be seen here just to the west of the junction to Bosra on the M5 motorway in Syria, south of Damascus. This location covers the borders with both Israel and Jordan, so it is of strategic importance. In 106 AD a ''vexillatio'' of the legion participated at the final decisive battle against Dacia (seee battle of Sarmisegetusa). The main


main feature

, barley, summer crops, fruit- or other trees, goats and or beehives and water mill. Hütteroth and Abdulfattah, 1977, p. 219. Modern era Today, Bosra is a major archaeological site, containing ruins from Roman (Ancient Rome), Byzantine (Byzantine Empire), and Muslim times, its main feature being the well preserved Roman theatre. Every year there is a national music festival hosted in the main theater (Roman theatre of Bosra). Significant social and economic changes have affected Bosra since the end of the French Mandate in 1946. While up until the 1950s the shopkeepers of Bosra were from Damascus, since then most shop owners are residents of the town. In the late Ottoman era and the French Mandate period, the agricultural relationship was between the small landowner and the sharecroppers, since agrarian reforms in the late 1950s and 1960s, the relevant relationship has been between the landowners and the wage laborers. Many of its residents have found work in the Persian Gulf states (Arab States of the Persian Gulf) and Saudi Arabia, sending proceeds to their relatives in Bosra. Social changes together with increased access to education have largely diminished the traditional clan life according to historian Hanna Batatu. During the presidency of Hafez al-Assad (1970-2000), Bosra and the surrounding villages were left largely outside of government interference and, for the most part, are politically dominated by members the prominent al-Miqdad clan who serve as a sort of intermediary between the residents of the town on one hand, and the governor of Daraa (Daraa Governorate) and the Ba'ath Party (Arab Socialist Ba'ath Party – Syria Region) branch secretary on the other. Wikipedia:Bosra Commons:Category:Bosra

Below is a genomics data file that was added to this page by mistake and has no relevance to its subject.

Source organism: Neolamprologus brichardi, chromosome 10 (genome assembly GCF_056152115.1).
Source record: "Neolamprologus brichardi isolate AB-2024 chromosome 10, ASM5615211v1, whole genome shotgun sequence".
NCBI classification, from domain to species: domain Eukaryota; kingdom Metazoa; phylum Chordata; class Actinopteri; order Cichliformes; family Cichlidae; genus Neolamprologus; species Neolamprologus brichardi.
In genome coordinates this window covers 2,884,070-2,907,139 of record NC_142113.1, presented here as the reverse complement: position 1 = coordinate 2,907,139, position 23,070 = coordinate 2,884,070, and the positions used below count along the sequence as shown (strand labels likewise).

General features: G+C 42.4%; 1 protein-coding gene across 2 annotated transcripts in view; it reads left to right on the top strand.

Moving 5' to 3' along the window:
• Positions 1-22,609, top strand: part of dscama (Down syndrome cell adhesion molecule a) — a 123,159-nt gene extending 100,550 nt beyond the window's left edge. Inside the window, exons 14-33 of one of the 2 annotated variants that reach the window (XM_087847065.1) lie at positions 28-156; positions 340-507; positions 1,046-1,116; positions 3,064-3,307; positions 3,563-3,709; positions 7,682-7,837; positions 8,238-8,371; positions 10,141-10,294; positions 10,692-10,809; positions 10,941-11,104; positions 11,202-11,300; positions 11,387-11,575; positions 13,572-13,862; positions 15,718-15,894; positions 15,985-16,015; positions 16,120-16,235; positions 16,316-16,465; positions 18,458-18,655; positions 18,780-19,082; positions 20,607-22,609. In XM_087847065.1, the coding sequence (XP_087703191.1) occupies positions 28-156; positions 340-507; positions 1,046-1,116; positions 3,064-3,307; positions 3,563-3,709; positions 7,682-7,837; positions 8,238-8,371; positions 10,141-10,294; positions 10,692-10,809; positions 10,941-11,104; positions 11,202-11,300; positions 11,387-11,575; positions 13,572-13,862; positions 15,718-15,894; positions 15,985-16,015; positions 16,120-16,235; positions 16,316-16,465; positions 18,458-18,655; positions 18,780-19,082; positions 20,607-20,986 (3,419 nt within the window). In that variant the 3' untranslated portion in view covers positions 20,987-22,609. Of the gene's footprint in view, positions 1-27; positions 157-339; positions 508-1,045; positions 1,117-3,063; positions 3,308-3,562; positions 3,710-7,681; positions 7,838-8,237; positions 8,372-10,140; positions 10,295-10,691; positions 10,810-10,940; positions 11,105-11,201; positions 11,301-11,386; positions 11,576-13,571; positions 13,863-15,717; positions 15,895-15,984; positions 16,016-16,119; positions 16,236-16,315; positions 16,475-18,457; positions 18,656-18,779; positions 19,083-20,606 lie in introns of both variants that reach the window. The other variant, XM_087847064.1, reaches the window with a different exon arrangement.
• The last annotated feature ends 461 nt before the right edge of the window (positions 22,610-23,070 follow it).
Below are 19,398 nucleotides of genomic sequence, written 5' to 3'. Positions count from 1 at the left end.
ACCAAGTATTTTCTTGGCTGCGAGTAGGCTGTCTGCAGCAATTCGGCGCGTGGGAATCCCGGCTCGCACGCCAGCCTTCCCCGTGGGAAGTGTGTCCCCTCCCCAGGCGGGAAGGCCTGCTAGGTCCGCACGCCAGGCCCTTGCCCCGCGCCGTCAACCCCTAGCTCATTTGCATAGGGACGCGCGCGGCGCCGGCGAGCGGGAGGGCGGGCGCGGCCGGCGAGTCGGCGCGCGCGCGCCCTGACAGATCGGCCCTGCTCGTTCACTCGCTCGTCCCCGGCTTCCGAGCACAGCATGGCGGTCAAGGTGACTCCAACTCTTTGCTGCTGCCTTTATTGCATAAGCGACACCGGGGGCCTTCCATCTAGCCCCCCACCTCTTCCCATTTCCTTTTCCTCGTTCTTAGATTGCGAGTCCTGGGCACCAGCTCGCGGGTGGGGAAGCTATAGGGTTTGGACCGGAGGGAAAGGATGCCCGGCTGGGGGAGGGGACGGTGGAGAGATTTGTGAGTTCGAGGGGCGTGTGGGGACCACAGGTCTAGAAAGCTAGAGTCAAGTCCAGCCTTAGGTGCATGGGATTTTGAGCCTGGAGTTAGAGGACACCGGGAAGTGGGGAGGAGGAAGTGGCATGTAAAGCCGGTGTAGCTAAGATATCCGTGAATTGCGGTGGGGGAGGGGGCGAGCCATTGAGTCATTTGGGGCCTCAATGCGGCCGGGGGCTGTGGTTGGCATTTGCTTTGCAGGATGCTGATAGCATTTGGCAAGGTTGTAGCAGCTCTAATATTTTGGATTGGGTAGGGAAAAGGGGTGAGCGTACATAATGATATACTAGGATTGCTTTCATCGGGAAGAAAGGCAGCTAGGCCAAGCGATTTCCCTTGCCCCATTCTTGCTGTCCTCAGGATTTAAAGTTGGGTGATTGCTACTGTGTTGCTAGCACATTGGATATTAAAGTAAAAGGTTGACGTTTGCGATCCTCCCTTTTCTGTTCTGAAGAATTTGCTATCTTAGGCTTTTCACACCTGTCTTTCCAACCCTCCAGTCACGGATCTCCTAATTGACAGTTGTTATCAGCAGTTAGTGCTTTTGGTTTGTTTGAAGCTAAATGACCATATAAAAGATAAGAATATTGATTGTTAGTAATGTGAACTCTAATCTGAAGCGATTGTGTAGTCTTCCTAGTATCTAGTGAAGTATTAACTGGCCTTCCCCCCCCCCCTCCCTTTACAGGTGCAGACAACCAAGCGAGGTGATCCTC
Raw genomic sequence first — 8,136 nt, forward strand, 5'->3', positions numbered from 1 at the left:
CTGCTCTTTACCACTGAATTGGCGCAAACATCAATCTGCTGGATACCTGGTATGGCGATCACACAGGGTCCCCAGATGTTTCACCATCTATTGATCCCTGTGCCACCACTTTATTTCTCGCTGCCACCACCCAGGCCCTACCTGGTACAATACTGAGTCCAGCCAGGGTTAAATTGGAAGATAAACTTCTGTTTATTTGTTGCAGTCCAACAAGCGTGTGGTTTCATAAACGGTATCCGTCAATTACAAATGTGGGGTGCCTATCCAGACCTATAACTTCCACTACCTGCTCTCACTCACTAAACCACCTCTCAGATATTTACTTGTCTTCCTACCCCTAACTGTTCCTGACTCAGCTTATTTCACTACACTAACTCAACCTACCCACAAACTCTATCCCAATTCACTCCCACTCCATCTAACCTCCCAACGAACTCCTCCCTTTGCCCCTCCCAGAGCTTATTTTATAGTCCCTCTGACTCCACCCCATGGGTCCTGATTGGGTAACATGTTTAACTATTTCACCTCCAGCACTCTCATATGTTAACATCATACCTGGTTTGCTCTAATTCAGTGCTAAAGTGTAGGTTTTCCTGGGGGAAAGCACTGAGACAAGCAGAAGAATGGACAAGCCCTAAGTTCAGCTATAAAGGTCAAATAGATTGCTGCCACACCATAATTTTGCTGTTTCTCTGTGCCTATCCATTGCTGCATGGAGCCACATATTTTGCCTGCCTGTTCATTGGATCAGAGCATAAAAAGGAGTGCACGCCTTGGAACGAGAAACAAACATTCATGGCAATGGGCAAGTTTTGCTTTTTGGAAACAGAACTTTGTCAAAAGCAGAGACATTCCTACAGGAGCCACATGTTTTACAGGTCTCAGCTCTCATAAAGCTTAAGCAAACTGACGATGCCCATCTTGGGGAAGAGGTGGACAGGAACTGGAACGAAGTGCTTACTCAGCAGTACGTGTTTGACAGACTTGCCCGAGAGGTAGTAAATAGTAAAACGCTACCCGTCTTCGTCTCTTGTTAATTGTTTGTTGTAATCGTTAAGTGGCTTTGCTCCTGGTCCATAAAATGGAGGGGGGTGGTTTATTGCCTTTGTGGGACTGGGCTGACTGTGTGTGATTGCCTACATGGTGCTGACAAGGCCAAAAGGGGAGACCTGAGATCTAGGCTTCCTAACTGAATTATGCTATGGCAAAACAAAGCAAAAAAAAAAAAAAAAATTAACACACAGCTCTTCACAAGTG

fierce fighting

. By January 2013, after 22 months of conflict amid the ongoing Syrian civil war, some refugees fleeing Bosra spoke of ever-escalating violence with many bodies being left in the streets during the violence. Channel Four News, 31 January 2013 ref>


634

an important part in the early life of the Islamic prophet Muhammad, as described in the entry for the Christian monk Bahira. The forces (Rashidun army) of the Rashidun Caliphate under general Khalid ibn Walid captured the city from the Byzantines in the Battle of Bosra in 634. Throughout Islamic rule, Bosra would serve as the southernmost outpost of Damascus, its prosperity being mostly contingent on the political importance of that city. Bosra held additional